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How Chevron Plans to Spend $12 Million in Taxpayer Money

by Published on
An artist rendering depicts a new Chevron tower (left).
An artist's rendering of the Chevron office tower

In June, Gov. Rick Perry, Lt. Gov. David Dewhurst and Speaker of the House Joe Straus announced that Chevron—one of the world’s largest and most profitable corporations—would be handed a $12 million grant from the state of Texas for building an office tower in downtown Houston. As we wrote at the time, the Chevron subsidy was a perfect example of the problems with the Texas Enterprise Fund and forced the question of whether the company would’ve created the estimated 1,752 jobs anyway. After all, Chevron had telegraphed plans for the office tower site as early as 2008. It had already planned to relocate some employees from San Ramon, California, where the company is headquartered.

At the time, Texas Monthly‘s Paul Burka called for the Texas Enterprise Fund to be scrapped and labeled the Chevron grant “a total waste of public money.”

Regardless of whether the Chevron subsidy is a deal-closing, job-creating incentive or a corporate giveaway, you have to wonder what Chevron—with $240 billion in revenue last year—would do with the $12 million. What were the taxpayers paying for?

Well, now we know. Through state open records law, the Observer obtained a copy of Chevron’s application to the Texas Enterprise Fund. A “project summary” prepared by SumIt Credits, a Louisiana firm working on Chevron’ behalf, asserts that “these incentives are very valuable to Chevron and would help cover project costs as well as employee relocation costs.” Chevron/SumIt specifically lists “costs associated with the relocation of employees,” including all home-selling costs, a week off for house hunting, an expense allowance for as much as $15,0000, travel costs and a bonus.

The application also contains scant justification for the big “but-for” question: Would Chevron have created the jobs in Houston without incentives? “A few business segments already decided to relocate to Houston,” the project summary states. “Chevron continues to evaluate the most competitive organizational structure, including the evaluation of the status quo against the possibility of job relocations.”

So, there you have it. Texas taxpayers are helping to pay for Chevron’s employees moving costs. Welcome to Texas!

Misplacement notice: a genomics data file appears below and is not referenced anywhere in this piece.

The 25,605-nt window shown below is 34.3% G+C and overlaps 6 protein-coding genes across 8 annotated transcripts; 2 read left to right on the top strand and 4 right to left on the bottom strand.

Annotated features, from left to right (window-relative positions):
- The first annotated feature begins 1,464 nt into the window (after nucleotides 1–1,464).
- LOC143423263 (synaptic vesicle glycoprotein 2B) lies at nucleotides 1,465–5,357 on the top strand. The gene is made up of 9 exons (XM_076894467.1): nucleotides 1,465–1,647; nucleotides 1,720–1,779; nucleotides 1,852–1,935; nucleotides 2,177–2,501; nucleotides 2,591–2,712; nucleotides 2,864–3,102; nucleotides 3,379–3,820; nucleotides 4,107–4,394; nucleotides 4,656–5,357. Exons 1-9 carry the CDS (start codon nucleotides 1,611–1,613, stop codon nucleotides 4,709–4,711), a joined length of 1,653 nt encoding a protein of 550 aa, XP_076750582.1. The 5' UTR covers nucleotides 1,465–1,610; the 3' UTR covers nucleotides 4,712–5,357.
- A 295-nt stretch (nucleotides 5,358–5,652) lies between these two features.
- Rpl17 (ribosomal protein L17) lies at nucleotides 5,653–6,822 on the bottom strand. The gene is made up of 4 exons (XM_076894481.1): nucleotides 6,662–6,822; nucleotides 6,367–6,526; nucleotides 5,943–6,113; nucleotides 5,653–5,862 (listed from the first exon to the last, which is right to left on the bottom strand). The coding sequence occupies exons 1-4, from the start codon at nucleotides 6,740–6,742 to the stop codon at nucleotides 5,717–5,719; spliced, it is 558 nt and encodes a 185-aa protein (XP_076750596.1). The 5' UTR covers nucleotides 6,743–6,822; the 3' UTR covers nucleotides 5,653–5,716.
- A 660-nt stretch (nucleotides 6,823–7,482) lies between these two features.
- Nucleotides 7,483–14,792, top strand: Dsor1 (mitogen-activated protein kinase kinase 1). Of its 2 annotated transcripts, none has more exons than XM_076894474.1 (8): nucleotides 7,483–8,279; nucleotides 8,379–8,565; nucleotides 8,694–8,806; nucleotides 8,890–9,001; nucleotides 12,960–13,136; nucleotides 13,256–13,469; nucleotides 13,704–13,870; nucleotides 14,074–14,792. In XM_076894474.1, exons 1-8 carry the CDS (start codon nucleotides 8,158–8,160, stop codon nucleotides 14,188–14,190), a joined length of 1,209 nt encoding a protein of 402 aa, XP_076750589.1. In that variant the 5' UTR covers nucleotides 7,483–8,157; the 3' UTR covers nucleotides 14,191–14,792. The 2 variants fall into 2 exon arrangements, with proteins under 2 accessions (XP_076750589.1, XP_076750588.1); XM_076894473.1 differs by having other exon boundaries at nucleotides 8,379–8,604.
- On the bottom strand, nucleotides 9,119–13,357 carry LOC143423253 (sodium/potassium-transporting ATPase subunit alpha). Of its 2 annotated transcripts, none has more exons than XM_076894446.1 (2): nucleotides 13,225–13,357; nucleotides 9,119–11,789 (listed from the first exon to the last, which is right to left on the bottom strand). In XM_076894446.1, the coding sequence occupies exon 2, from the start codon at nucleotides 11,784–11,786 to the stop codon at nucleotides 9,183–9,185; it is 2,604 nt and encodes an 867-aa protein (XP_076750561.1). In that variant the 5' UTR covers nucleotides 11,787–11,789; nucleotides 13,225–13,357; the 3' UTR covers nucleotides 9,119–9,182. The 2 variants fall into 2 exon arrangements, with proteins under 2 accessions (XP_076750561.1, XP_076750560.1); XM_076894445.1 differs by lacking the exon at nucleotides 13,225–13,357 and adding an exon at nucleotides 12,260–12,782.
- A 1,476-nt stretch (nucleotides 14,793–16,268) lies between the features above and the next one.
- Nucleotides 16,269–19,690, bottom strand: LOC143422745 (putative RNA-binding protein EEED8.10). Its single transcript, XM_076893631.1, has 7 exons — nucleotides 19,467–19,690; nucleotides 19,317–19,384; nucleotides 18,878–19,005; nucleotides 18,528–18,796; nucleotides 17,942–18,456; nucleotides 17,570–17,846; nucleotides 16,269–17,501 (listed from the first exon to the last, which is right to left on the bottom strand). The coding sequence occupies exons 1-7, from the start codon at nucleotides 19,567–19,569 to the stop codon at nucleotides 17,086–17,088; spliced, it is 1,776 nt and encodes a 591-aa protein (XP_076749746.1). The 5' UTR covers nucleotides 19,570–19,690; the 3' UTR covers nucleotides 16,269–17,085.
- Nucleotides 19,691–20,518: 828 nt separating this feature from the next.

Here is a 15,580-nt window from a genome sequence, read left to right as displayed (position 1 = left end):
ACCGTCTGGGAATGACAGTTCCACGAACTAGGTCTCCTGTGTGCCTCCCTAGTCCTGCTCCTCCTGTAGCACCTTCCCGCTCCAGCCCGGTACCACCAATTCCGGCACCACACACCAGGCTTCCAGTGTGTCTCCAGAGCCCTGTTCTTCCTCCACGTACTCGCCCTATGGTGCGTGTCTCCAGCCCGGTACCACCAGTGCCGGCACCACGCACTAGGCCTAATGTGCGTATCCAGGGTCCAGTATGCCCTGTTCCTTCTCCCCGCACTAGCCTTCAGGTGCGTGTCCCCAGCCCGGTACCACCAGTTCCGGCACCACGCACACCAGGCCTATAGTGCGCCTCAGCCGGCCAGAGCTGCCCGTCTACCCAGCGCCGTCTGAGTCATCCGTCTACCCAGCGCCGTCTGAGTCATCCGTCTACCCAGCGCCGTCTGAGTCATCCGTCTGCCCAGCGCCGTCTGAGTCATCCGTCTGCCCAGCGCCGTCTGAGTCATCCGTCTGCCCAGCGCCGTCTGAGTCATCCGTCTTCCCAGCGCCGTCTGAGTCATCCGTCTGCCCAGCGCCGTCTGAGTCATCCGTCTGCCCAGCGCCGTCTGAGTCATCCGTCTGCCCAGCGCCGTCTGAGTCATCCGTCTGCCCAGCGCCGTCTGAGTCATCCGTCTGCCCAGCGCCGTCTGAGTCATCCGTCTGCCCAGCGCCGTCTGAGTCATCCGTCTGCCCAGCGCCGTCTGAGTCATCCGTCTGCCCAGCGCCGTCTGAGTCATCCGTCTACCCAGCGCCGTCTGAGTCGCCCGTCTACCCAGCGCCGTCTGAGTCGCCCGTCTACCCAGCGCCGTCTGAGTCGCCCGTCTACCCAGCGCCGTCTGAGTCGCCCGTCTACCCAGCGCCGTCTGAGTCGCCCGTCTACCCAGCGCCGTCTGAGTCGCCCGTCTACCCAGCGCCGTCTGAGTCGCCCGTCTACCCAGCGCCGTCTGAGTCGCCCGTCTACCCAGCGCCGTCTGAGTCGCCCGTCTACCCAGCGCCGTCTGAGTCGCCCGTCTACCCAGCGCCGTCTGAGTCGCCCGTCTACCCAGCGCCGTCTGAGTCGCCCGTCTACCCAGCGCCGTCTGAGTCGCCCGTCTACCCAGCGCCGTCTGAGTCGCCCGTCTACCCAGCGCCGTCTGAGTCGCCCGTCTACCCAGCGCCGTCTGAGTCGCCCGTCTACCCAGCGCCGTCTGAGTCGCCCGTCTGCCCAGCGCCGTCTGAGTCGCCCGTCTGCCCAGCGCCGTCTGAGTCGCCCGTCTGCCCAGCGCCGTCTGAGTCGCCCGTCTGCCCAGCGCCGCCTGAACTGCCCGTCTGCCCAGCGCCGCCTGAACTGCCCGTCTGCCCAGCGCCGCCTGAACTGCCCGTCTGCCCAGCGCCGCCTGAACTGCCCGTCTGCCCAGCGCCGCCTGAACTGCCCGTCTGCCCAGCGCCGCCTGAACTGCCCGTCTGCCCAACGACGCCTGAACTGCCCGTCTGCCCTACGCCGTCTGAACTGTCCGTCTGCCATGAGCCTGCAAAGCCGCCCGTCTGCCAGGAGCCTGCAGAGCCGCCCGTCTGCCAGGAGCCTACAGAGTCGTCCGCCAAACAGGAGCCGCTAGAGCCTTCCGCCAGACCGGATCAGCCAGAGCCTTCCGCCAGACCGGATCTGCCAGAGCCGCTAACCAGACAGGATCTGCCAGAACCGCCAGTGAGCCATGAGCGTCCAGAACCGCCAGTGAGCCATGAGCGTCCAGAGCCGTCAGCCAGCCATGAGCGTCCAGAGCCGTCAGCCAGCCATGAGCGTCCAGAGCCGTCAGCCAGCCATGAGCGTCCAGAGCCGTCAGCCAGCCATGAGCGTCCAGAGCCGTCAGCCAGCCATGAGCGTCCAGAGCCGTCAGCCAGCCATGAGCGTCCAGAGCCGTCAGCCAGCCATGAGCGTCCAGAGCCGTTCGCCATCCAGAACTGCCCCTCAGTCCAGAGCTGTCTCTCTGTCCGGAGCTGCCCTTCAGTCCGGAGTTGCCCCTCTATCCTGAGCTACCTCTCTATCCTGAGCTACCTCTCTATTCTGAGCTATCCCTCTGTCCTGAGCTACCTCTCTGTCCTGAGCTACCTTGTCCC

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Here is the full text from the relevant section of the project summary.

Competitive Siting: The U.S. will become the world’s top producer of oil within five years according to a recent report from the International Energy Agency. Chevron will be a big part of this and anticipates significant new jobs over the next 8 years. Chevron is analyzing its options to address its needs and remain competitive in the marketplace. In doing so, Chevron is contemplating the construction of a new facility in Houston, and many factors come into play in maturing this investment decision. Completion of this project would allow Chevron to proactively manage and house the 2,000 – 2,500 estimated new jobs to be created, or relocated, to its Houston urban campus. A final investment decision for construction of this proposed new building is anticipated to occur in the 2nd Quarter of 2014.

A few business segments in San Ramon have already decided to relocate to Houston. Chevron continues to evaluate the most competitive organizational structure, including the evaluation of the status quo against the possibility of job relocations. Many factors come into play in this evaluation including, available & quality of space, economics, costs ramifications and job relocation costs. The costs associated with the relocation of employees include the following, which can be significant:

l. Payment of all normal & customary home selling costs (e.g. 6% Real Estate Commission, Loan costs, etc…)
2. Misc expense allowance equal to 1.5 times one month’s salary (capped at $15,000)
3. Week off for house hunting
4. Interim Living up to 30 days
5. Cost of two trips to and from location
6. Company will provide a guaranteed offer
7 . Bonus of up lo 2% if home sells before guaranteed offer

Any incentives provided for jobs would help mitigate these costs and assist with other costs factored in as each business unit reviews its employee location needs.

Forrest Wilder, a native of Wimberley, Texas, is associate editor of the Observer. Forrest specializes in environmental reporting and runs the “Forrest for the Trees” blog. Forrest has appeared on Democracy Now!, The Rachel Maddow Show and numerous NPR stations. His work has been mentioned by The New York Times, the Washington Post, the New Yorker, Time magazine and many other state and national publications. Other than filing voluminous open records requests, Forrest enjoys fishing, kayaking, gardening and beer-league softball. He holds a bachelor's degree in anthropology from the University of Texas at Austin.

  • PurpleAardvaark

    That relocation benefit is a little sweeter than what Enron provided in 1999. But the location of that building seems to be very close to the crooked-E.

  • BarksintheCountry

    What’s your short-term point, Forrest?